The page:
Monday, March 27, 2023

Advice I Would Give to My Newbie Self


3/23/23 Le Pen Flex brush pen, Moleskine sketchbook
(all reference photos by Earthsworld)

Back when my primary drawing tools were fountain pens, one of my techniques of choice was the ink-line wash. For years, I made line drawings with water-soluble inks, then washed the lines for shading. It was a low-maintenance technique on location – all I needed was a fountain pen and a waterbrush.

Using that technique with Marvy Uchida Le Pen Flex brush pens reminded me how much fun it is. It also made me realize that it may be a simple technique in terms of tools, but it is not necessarily easy. In fact, it’s quite challenging to make subtle modulations in tone, and controlling water flow is finicky with a waterbrush. In addition, paper sizing and texture affect the results significantly. All of that explains why I spent a lot of time and research back then trying to find the best combinations of inks and papers.

Perhaps most important from my then-newbie-self’s perspective is that it’s almost impossible to get a good range of values using nothing but a washed ink line. My darkest values were always relatively wimpy. (I recall vividly a sketch I had made of Fremont’s statue of Lenin during my first urban sketching workshop nearly a decade ago. I had washed the lines made with a gray fountain pen ink, and I thought I had done a decent job of bringing out tones and shadows. Squinting at the sketch, workshop instructor Frank Ching had remarked on the absence of darks. I recall thinking, “Oh – those pale gray marks aren’t dark enough?”)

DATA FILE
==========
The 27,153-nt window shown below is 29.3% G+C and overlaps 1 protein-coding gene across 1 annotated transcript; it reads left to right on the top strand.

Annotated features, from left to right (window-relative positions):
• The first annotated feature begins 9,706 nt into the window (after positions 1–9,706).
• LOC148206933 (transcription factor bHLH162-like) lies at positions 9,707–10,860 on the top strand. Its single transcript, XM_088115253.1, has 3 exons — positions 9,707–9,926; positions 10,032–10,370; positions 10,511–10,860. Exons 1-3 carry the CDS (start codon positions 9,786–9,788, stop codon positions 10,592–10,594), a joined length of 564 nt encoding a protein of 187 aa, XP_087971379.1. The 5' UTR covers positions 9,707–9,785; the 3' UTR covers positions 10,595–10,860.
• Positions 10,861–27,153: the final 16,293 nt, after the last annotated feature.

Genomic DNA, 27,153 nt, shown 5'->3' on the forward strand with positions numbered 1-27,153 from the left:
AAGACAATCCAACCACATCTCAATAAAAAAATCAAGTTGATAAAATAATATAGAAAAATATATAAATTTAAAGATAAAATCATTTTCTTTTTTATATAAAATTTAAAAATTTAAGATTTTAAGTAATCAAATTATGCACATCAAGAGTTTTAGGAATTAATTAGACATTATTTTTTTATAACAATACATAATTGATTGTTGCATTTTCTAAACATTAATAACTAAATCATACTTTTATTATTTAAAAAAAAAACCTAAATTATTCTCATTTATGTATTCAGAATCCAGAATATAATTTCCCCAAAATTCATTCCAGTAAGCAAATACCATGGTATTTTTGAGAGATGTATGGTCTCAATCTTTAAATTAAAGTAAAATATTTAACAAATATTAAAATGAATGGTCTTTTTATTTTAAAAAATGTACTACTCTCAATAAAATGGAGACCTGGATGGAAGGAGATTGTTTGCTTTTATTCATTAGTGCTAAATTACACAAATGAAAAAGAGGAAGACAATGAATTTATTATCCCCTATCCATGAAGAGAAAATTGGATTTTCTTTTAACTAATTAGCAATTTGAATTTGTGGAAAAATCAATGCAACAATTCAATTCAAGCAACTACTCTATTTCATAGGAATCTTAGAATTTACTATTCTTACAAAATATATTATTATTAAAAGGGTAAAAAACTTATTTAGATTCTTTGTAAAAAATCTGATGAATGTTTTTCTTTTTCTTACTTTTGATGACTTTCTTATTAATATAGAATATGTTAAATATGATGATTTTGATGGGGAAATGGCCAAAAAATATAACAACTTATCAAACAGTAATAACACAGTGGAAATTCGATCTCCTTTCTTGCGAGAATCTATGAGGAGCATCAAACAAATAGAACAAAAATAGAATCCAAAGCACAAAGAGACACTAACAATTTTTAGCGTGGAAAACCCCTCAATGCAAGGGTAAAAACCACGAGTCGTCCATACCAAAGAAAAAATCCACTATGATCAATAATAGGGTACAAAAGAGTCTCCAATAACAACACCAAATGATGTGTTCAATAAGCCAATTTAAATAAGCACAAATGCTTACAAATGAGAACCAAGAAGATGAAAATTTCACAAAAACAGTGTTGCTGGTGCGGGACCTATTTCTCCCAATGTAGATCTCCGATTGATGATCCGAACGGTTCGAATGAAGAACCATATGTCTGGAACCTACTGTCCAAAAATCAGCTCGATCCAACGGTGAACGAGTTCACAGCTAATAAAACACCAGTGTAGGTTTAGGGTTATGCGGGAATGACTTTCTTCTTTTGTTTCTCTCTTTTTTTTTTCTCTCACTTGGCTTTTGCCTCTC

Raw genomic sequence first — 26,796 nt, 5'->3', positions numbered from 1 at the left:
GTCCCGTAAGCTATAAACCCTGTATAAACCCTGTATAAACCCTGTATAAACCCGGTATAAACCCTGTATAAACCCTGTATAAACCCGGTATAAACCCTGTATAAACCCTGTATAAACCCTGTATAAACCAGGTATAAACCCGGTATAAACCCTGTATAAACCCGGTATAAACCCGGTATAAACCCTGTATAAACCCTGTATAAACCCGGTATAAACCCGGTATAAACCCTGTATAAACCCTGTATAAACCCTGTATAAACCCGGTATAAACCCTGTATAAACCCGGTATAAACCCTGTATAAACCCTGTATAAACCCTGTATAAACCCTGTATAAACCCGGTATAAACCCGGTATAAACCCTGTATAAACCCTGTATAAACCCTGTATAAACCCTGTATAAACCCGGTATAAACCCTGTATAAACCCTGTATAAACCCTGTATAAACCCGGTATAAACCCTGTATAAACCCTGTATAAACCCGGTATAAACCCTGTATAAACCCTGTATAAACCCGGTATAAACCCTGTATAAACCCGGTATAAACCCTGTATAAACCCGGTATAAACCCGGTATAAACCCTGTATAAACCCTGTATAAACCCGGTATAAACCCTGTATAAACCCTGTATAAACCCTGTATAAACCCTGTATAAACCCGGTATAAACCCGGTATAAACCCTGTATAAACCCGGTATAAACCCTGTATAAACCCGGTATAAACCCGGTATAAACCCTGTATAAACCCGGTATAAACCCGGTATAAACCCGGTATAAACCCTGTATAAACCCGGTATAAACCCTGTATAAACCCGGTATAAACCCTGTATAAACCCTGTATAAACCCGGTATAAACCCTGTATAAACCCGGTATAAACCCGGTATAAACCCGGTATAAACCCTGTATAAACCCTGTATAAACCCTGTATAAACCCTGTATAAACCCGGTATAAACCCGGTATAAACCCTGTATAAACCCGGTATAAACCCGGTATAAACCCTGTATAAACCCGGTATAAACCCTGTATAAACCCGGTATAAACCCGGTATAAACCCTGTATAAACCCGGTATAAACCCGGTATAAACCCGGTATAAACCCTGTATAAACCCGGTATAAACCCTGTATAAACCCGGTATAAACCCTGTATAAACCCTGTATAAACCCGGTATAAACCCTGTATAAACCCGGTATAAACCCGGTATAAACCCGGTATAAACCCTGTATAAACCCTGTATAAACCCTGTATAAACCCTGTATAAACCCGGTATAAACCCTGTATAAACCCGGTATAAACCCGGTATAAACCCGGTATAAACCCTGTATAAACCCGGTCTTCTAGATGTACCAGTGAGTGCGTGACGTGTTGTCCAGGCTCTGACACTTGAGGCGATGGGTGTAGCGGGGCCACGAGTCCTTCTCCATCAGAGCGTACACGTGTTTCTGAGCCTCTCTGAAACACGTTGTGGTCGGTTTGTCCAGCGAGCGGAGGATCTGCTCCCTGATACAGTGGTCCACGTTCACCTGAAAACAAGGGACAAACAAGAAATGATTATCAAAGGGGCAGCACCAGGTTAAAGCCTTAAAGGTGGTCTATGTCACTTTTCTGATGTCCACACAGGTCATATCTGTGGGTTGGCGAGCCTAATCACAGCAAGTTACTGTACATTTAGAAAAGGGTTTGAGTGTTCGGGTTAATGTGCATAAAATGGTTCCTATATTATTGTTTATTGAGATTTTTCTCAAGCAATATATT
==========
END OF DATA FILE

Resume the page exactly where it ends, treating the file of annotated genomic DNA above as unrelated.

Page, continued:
In retrospect, I think it was a simple technique for a newbie to use – but not necessarily a good one to learn with.

3/24/23 Le Pen Flex, Hahnemuhle Akademie sketchbook

I thought a lot about this conflict – ease of use vs. ease of learning – during the weeks that I was taking Kathleen Moore’s Winter Sketchbook + Watercolor class (I have some comments on it in my summary of the last session). When I first began sketching, I looked around at all the other urban sketchers (online and in person) and saw that the vast majority used watercolor, so I thought I should, too. Easily cleaned and mostly non-toxic, watercolors seemed friendly – even kids use them.

Watercolors give the impression of being an easy-to-use medium. In fact, they are: All you have to do is wet your brush and stick it into the paints. But as anyone who has ever used them knows, they take a lot of practice to get good results and many years to master.

Thinking about everything beginning urban sketchers have to learn, all at once – how to draw, what to sketch, how to compose, where to stand or sit, what to bring – no wonder learning to sketch with watercolors was challenging, and my results were often disappointing.

3/23/23 Le Pen Flex, Hahnemuhle 100% cotton sketchbook

Sometimes I wish I could go back in time and tell my newbie self to skip the watercolors and maybe skip ink-line washes, too. My newbie self would hate me, but I would recommend something that would aid my learning instead of impeding it: How about a single soft graphite pencil? It’s easy to carry, and I can use any paper. With it, I can learn form and values while studying composition, and I can still sketch any subject matter I want. Gain a little confidence and skills with that before I add color.

A single graphite pencil??! Boooring! Noooo way!

Well, I tried.

1 comment:

  1. Love the Le Pen washes in these! I don't think there is a perfect medium. We are all looking to improve what we are sketching with.


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